Industrial robots are established in nearly all areas of the manufacturing industry. The automotive industry, just like metalworking, plastics, rubber, timber, and furniture industry, is barely conceivable without industrial robots.1 Over the last few years, the world market for industrial robots has grown continuously, however, not in all regions of the world to the same extent (World Robotics 2008). Significant features of industrial robotics include high speed, high torques and forces but also dexterity and precision, enormous power and an almost unlimited repeatability of movements in combination with little downtime, higher product quality, and decreasing equipment costs. From the economic point of view, human output has been replaced by technological output or to put it more simply: Labour costs have been replaced by costs of technology acquisition and operation. Thus, the productivity per worker has been increased continuously. The fact that the complete production process had to be redesigned for the application of robots is not a technical problem at all. A production hall is a confined space, and its interior is optimized for the production process and designed according to the regulations for safe production and occupational safety.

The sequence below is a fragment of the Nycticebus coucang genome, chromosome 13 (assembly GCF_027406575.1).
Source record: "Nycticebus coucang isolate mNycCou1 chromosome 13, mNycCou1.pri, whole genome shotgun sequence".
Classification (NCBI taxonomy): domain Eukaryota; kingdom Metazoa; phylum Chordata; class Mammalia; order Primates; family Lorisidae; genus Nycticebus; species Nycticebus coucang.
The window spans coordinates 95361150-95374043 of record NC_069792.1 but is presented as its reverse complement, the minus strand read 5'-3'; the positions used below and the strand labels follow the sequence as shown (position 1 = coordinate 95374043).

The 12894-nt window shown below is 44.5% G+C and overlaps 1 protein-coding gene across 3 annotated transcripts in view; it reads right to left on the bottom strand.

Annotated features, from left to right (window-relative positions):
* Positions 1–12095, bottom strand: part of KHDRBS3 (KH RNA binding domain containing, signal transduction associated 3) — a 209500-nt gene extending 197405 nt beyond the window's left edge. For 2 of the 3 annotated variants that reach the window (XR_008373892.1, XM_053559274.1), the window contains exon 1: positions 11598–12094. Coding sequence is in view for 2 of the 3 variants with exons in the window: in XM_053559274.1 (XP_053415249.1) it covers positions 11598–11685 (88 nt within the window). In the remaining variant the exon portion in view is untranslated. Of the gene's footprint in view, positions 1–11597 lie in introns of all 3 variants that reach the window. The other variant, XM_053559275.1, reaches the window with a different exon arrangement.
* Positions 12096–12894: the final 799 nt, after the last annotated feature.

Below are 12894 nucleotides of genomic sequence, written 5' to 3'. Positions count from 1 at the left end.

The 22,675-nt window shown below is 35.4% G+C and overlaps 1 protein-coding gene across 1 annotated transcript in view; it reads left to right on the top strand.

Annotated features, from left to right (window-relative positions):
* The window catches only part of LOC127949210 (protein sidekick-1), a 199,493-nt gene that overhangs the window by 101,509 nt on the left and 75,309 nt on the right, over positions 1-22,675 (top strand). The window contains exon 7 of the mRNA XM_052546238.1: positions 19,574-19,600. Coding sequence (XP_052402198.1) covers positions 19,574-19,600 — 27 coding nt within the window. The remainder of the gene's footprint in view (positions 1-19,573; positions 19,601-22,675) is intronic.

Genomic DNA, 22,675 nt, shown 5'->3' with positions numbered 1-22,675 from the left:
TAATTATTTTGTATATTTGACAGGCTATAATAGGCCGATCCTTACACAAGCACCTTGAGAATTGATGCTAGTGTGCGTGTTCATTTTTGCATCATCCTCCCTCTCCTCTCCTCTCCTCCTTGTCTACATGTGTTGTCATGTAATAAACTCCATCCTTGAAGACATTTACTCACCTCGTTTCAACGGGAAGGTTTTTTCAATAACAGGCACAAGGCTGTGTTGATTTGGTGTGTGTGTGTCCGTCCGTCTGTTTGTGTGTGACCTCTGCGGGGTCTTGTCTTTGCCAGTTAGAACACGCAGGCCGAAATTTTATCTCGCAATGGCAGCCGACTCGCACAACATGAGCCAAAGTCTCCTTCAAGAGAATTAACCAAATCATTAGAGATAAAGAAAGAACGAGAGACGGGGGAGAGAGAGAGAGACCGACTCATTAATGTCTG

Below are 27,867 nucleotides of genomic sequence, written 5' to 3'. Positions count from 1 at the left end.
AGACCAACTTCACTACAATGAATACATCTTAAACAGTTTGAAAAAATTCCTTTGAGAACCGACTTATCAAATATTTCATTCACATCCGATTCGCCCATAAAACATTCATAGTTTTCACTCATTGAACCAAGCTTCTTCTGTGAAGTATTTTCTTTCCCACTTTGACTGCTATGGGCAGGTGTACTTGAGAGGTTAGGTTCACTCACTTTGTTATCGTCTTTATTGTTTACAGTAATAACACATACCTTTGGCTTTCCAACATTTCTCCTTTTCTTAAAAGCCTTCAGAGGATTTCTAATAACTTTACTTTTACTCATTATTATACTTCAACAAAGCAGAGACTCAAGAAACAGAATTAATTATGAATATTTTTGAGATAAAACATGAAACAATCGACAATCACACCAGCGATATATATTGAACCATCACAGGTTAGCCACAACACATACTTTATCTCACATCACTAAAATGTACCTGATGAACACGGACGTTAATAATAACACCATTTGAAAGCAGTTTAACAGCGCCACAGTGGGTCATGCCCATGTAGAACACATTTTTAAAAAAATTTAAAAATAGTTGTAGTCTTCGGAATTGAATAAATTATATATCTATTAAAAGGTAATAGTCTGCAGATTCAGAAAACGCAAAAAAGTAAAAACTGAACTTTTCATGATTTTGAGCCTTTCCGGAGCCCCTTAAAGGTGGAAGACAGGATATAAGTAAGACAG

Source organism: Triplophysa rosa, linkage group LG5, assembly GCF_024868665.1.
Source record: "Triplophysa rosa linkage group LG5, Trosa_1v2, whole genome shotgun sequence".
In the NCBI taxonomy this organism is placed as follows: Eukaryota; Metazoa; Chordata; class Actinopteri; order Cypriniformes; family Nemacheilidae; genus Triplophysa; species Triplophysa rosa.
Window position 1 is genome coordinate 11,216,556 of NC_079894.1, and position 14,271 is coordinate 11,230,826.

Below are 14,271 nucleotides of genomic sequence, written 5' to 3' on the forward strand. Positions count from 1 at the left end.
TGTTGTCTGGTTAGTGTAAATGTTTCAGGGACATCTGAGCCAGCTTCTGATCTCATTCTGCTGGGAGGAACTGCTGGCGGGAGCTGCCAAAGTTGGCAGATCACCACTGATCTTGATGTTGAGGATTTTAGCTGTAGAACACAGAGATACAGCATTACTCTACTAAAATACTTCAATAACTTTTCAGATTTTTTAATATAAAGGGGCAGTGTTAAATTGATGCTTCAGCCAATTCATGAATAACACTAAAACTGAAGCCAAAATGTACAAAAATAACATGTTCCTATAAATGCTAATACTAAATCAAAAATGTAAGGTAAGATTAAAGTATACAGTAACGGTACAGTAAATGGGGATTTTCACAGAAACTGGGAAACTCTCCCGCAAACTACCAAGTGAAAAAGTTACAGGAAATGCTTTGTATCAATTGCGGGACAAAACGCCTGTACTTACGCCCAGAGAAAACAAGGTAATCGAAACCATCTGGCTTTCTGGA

“Service robots” are predicted to have an innovation and market potential similar to the huge impact of industrial robots. First of all, it should be noticed here that the term service robots seem to cover all “non-production robots” (see “first observations on the definition” below). A closer look at the areas of application of today’s service robot systems reveals that out of the 77,000 service robots for commercial applications sold worldwide until the end of 2010, the highest percentage of them is used in the field of defence, rescue, and security (30%), followed by agriculture (25%), especially milking and harvesting robots (World Robotics 2010). These are areas where service robots are successfully operated and supervised by human experts and/or in a dedicated and protected surrounding. Such a robot space can therefore be interpreted as a transition zone between industrial robotics and general service robotics. The robot itself is no longer active within its “safety cage,” which is normally set up for a safe production process. However, outside its cage it is only used in areas where it generally does not come into contact with a third party or does not carry out services around human beings. The person who cooperates with the robot can be trained for this cooperation which turns him—to a certain degree—into a robotics expert himself.